Benedictine star football and baseball player Jay Woolfolk, who is committed to the University of Virginia, is set to test the Major League Baseball draft waters.
Woolfolk, a quarterback and defensive back, led the Cadets’ football team to a VISAA state title in 2019 and 4-0 record this past spring. He also helped the Benedictine baseball team capture a VISAA state title this spring as a pitcher and power-hitting outfielder. Woolfolk was the Gatorade state baseball player of the year for 2019-20, and co-VISAA player of the year for baseball in 2021, along with St. Christopher’s Griff O’Ferrall, another future Cavalier.
The MLB draft is set for Sunday through Tuesday. Per MLB regulations, high school players who have not yet attended college or junior college are eligible for the draft. College players become eligible after the completion of their junior year or if the student is at least 21 years old. So Woolfolk can’t begin his official time in Charlottesville until after the draft.
He plans to play both football and baseball at UVA but wants to kick the tires on an immediate MLB future first.
“Sometimes you’ve just got to leave the pathway up to God, honestly,” Woolfolk said of the decision.
“I can’t thank God and my family enough for being in this situation. I don’t really have a bad situation — one doesn’t work out, I just go to the other. So I don’t really know where I’m at with it.”
Woolfolk said he doesn’t feel pressure to choose football or baseball. Parents and coaches have supported his desire to play both throughout his life, and he looks at the decision as a win-win scenario.
“When the day comes, I’ll have to chose one,” he said.
“Do I want to play baseball every day, 24 hours for the rest of my life, or do I want to live a social life, go to college and play football and baseball? That’s going to be a big choice. The pathway, whatever’s the decision, I don’t think it’s the wrong one.”
Virginia reached out to Woolfolk very early on in the recruiting process, he said. A humanistic approach by the Cavaliers endeared him to the university from a young age. UVA recruiters have asked Woolfolk about his academic life and family on a regular basis.
“The biggest part is when they text me about my family,” he said.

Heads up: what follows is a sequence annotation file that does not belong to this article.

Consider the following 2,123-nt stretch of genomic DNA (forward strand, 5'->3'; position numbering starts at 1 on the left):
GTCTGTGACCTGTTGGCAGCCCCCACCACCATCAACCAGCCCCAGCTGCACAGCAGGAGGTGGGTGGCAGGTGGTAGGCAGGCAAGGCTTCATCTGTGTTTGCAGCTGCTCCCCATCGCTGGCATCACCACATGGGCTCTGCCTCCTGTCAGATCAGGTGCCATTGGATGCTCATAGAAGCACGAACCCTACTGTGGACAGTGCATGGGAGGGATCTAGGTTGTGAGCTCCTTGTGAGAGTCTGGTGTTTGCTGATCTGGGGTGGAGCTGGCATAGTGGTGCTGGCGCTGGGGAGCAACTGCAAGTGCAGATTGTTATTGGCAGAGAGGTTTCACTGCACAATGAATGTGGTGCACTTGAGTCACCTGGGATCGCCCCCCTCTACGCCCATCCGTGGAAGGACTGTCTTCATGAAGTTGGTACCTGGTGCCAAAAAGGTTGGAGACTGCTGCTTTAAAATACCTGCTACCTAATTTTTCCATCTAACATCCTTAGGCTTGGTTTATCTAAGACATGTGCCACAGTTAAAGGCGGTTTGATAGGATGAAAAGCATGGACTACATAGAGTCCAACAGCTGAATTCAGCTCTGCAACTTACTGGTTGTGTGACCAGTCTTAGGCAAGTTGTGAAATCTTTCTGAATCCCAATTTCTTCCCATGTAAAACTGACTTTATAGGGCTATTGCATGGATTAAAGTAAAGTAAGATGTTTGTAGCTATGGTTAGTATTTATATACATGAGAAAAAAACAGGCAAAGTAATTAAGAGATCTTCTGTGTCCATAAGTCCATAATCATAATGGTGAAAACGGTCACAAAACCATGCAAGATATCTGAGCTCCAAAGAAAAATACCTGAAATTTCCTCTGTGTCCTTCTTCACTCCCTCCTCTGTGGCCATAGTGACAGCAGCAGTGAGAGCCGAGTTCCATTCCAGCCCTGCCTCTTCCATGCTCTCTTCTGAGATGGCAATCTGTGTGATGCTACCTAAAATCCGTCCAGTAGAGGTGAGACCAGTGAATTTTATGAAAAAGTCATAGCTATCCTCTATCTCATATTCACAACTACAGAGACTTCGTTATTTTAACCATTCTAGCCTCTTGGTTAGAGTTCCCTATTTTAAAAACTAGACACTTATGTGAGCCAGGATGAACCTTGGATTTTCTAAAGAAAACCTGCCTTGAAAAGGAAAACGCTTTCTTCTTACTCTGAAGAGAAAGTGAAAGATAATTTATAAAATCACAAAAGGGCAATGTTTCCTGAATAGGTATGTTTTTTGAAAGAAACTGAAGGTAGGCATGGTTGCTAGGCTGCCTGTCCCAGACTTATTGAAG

“I was like ‘They actually care, they want me for me and not just what I can do for the program. They want me to come there and be a better man.’ That’s the biggest thing about why I chose UVA.”
Woolfolk sees a bit of himself in current NFL quarterbacks Kyler Murray and Russell Wilson (Collegiate), both of whom excelled on the diamond and entertained a career in baseball before achieving NFL stardom.
He watches and studies their games, comparing his own path to theirs. But at the same time, he wants to maintain his individualism while staying humble and grounded.
“I’m the type of person, I don’t really like being compared. I like to be Jay,” he said matter-of-factly.
Woolfolk had eight interceptions in four games at defensive back for the Cadets this season. He started for Benedictine in the secondary and loves to dish out hits on the defensive side.
Though his “mind is set” on playing quarterback, he’s happy to play whatever role UVA coaches ask him to.
On the diamond, Perfect Game USA, the world’s largest baseball scouting service, came away with this evaluation of Woolfolk after the 2019 Junior National Showcase:
“Excellent athletic build with plenty of quick-twitch muscle present. Primary right-handed pitcher with a long-arm action and extended three-quarters arm slot. Full-arm path and works from an open stretch. Lightning-quick arm that allows the arm to be on time with fastballs. Topped at 93 mph and held 90-92 mph throughout the delivery. Quick hips and lower half through release. Split changeup was shown, but the slider is dynamic. Slider flashed plus when on time and tunneled correctly. Garnered lots of empty swings, and the slider is a legitimate out pitch. Right-handed hitter with a flat barrel path and wide base. Very good bat speed and can launch the ball to the pull side. Obvious strength in the swing with some backspin and carry.”
Whatever his decision, the most important aspect of the process, for Woolfolk, is to stay humble throughout.
“What I really want people to know is I’m a very humble human being. I don’t like bragging about myself, bragging about entering the MLB draft, that I’m going to college to play quarterback,” he said, looking around wistfully at the Benedictine campus as he prepared to graduate the next day.
“I like to keep everything to myself. We won the state championship for baseball, the next day I was like ‘OK cool, let’s move on in life, I’ve still got to get ready and work hard for the next chapter.’ I hate bragging. To me, it’s not a good look on your character at all. So that’s the biggest thing I want people to know, that being humble is the best look on your character.”